We’ve all heard of pigeon fanciers, but how about pigeons who fancy a flutter? Research by American psychologist Professor Thomas Zentall suggests that human and animal behaviour is more similar than biologists may have previously thought, particularly when it comes to gambling.
A professor of psychology at the University of Kentucky, Zentall’s research focuses on learning and memory in non-human animals. His findings, called comparative cognition research, have provided proof that racing pigeons have the same tendency to gamble as humans.
In his experiments, Zentall provided the pigeons with two choices, a fifty-fifty gamble. One choice ensured that the pigeons would get a guaranteed small amount of food pellets every time; the other choice provided them with only a 20 per cent chance that they would be rewarded with either a ‘jackpot’ of pellets or nothing at all.
Amazingly, the experiment results showed that pigeons choose to gamble and perhaps for the same reasons that humans do – because they enjoyed it.
Zentall said, “There’s something at a fundamental level for the attraction to gambling.
“Some complicated human behaviour may not be as complicated as social scientists have said.”
Can Rats Strategise?
Perhaps it’s in the pigeon’s blood; after all, they seem to enjoy racing, but what about rats? Another set of research seems to prove that rats like to play the odds just as much as their feathered brethren.
A group of rats in laboratory tests have learnt to gamble based on a system of punishment and reward. They even strategise like the best human gamblers, and it didn’t take long for them to get the gambling bug.
The researchers even devised the rats their very own game show. Sugar pellets were placed in specially built boxes that incorporated four ‘response holes.’ Each opening had a possibility of earning treats – from one up to four, depending on the opening chosen.
When one of the rodents poked its snout into a hole, the movement broke an infra-red light signalling a computer to either award a pellet ‘WIN’ or a ‘LOSE’ timeout. To add to the excitement, the game was played against the clock, the rats having only 30 minutes to accumulate as many sugar pellets as they could.
The rats quickly caught on to the game, realising that by choosing the openings that offered the greatest number of pellets, they also risked the longest time-outs during which they could not play the game.
The animals learned that the best way to maximize the number of pellets was to play conservatively, choosing openings that offered fewer pellets but lesser punishments instead of risking long time-outs for a jackpot of pellets.
GET £40 IN BONUSES WHEN YOU STAKE £10
Even so, some rats took more risks than others, much in the same ways as some humans take bigger risks than others.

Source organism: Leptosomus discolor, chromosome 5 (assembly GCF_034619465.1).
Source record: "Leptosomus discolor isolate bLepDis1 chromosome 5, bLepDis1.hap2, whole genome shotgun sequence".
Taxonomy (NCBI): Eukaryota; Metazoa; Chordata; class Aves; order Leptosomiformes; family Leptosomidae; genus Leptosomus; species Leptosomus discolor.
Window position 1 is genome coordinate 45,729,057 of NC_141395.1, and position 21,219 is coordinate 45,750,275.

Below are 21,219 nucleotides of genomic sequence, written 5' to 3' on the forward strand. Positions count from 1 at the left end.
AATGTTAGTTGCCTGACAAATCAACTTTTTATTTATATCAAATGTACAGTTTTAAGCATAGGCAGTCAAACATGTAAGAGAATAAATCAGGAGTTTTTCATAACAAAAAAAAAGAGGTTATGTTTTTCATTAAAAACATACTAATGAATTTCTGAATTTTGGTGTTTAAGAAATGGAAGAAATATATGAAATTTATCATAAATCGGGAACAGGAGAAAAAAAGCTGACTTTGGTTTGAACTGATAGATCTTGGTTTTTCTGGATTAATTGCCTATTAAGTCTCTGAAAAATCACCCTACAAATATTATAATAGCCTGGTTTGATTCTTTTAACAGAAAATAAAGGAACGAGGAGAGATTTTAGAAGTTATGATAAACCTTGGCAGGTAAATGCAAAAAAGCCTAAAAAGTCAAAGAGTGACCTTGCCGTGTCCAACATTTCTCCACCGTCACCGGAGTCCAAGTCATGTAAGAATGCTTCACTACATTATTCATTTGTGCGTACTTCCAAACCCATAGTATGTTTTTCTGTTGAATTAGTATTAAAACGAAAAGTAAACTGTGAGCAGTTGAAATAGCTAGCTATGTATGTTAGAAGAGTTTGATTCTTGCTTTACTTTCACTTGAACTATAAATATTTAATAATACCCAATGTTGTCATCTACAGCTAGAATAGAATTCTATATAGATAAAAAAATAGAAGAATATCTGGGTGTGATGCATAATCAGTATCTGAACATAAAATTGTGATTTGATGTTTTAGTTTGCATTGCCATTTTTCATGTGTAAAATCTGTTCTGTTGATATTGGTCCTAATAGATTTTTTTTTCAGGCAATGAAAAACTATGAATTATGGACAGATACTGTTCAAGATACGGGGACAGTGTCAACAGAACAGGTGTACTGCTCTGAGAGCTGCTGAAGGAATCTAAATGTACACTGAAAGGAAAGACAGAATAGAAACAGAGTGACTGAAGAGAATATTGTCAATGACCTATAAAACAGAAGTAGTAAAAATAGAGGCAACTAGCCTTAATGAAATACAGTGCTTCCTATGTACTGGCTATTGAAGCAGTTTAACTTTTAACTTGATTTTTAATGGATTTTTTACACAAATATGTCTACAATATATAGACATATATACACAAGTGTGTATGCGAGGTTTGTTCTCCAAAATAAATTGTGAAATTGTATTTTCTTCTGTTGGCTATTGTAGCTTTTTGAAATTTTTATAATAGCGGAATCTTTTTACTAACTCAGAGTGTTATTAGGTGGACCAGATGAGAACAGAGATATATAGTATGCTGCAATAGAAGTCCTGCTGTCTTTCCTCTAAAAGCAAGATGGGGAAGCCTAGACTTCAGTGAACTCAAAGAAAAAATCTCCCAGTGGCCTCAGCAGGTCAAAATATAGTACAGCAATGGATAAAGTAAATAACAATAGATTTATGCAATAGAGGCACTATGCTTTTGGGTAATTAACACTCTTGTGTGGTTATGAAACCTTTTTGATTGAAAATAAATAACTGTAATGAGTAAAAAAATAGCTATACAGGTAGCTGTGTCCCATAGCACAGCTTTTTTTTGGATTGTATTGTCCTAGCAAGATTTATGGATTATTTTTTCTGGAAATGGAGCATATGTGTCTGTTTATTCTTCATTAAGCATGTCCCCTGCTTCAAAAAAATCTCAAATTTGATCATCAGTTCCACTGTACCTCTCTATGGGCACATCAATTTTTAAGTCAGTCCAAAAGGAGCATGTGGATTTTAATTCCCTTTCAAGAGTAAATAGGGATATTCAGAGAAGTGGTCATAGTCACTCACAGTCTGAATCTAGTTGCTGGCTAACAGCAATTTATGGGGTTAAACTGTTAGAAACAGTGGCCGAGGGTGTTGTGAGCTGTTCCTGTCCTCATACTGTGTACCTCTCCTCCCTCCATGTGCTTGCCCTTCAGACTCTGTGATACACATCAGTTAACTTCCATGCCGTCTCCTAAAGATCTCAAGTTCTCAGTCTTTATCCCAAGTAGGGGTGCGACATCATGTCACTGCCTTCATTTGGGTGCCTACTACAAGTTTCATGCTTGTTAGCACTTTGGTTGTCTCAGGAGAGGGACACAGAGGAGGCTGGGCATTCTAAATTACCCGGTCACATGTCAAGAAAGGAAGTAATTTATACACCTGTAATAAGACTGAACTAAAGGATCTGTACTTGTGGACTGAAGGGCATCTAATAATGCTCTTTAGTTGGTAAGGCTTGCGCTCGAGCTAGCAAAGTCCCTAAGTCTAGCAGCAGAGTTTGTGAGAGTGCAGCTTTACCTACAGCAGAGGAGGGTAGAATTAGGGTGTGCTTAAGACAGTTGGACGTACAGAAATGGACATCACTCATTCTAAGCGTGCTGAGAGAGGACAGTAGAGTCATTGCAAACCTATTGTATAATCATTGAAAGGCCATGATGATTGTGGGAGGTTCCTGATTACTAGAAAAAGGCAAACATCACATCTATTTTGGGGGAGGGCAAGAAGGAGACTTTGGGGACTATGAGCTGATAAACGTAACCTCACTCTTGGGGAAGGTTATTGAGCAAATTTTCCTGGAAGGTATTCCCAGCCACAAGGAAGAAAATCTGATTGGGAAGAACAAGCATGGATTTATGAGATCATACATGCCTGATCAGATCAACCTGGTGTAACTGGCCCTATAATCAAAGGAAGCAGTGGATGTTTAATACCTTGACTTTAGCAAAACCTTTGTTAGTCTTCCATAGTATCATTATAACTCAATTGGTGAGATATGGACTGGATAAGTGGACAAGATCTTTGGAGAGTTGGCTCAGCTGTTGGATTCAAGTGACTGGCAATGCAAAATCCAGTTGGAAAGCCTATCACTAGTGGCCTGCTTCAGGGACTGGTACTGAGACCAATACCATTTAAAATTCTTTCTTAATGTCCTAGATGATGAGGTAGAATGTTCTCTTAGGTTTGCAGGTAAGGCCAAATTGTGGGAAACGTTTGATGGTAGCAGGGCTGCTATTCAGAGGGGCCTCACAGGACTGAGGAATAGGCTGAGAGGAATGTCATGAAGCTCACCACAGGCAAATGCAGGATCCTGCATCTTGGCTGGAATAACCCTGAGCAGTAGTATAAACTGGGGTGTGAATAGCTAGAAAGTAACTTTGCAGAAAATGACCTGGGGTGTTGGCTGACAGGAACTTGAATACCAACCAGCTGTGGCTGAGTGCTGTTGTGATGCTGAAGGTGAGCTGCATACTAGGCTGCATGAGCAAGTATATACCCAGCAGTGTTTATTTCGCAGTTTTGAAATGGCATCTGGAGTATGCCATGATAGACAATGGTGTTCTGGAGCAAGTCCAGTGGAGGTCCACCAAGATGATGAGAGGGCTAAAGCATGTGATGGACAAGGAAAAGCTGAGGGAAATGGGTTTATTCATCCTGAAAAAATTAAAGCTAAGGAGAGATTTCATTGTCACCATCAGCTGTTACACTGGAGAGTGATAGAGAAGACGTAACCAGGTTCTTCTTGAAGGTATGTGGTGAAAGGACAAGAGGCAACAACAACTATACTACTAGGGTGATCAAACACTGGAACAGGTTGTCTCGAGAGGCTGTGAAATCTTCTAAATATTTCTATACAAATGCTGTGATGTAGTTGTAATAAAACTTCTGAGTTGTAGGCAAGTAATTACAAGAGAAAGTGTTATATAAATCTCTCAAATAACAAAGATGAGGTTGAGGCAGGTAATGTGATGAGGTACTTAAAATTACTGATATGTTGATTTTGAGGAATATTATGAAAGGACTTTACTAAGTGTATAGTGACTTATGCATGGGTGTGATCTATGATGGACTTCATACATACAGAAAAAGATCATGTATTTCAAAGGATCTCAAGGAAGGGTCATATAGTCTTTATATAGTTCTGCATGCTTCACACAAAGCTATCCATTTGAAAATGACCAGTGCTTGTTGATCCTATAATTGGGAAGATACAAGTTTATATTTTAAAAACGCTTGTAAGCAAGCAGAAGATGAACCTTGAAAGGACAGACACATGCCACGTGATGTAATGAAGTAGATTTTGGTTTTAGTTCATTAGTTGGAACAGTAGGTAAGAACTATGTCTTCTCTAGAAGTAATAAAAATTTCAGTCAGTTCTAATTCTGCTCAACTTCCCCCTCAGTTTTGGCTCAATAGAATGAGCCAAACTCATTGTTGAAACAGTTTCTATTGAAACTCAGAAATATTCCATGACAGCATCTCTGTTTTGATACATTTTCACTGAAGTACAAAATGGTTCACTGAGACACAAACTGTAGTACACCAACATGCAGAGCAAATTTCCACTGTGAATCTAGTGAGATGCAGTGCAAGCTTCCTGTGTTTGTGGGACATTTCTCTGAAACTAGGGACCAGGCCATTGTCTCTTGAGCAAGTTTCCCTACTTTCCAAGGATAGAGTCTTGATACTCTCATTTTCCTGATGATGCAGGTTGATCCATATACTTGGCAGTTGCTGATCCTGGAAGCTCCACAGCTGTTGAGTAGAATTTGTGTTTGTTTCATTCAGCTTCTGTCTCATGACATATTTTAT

Dolphins Turn Into Risk Takers
Dolphins are also able to understand the principles of gambling, play the odds, and work out when and when not, to take big risks.
Specially-trained dolphins were used to help clear mines from the battle-scarred port of Umm Qasr. They were taught how to locate submerged mines and explosives buried deep in the silt.
To train the dolphins, the animals were taught about risk and chance by focusing on their keen sense of smell and a similar WIN/LOSE system as that was used in the rat experiments. Only this time with higher stakes.
At first, the Dolphins seemed keen to take big risks; but as the severity of losing was increased, in this case, an unpleasant sonic shrill, not harmful but annoying to Dolphins, their desire to gamble against ridiculous odds reduced.
Major Andy Hopkinson, whose unit trained the dolphins says: “It’s an amazing sight to see them at work and it sounds like something from the movies, but it’s a very effective way of finding hidden ordnance.”
Are Apes Natural Born Gamblers?
Pigeons, rats, dolphins – it really does seem to be anyone’s game. But it’s with the apes that the stakes are really upped, and it seems that we have more similarities with our closest relatives than just physical appearance.
Like us, apes are natural-born gamblers; in fact, all primates are natural-born gamblers; gambling is in their DNA, hidden within what has become known as the ‘gambling gene’.
What is most surprising, though, is that studies show that only a relatively small percentage of human babies have this gene, but all the apes that have been tested have been found to possess it.
Mikey the Poker Playing Chimp became a celebrity across the globe. With hundreds of thousands of YouTube hits and appearances on Good Morning America, Inside Edition, CBS, FOX News, and others, Mikey made a real impact on the hearts of the American gambling public when he was refused entry to the 2006 World Series of Poker.
Mikey has even played against some of the best poker players in the world. Pro player Marcel Luske enjoyed playing against Mikey and said after their game in 2006: “Playing against Mikey was certainly interesting; he was well behaved, and the game was a lot more civil than other games I have played in my poker career.”
So do animals gamble, or do they simply adapt to certain levels of risk? Or is being able to assess reward vs risk the same thing as gambling?
Who knows what other members of the animal kingdom might make great gamblers? Elephants are supposed to have great memories, and fishes often form schools, but I don’t expect to see horses coming out of the bookies anytime soon…
As the American comedian W.C. Fields famously once said “Horse sense is the thing a horse has which keeps it from betting on people.”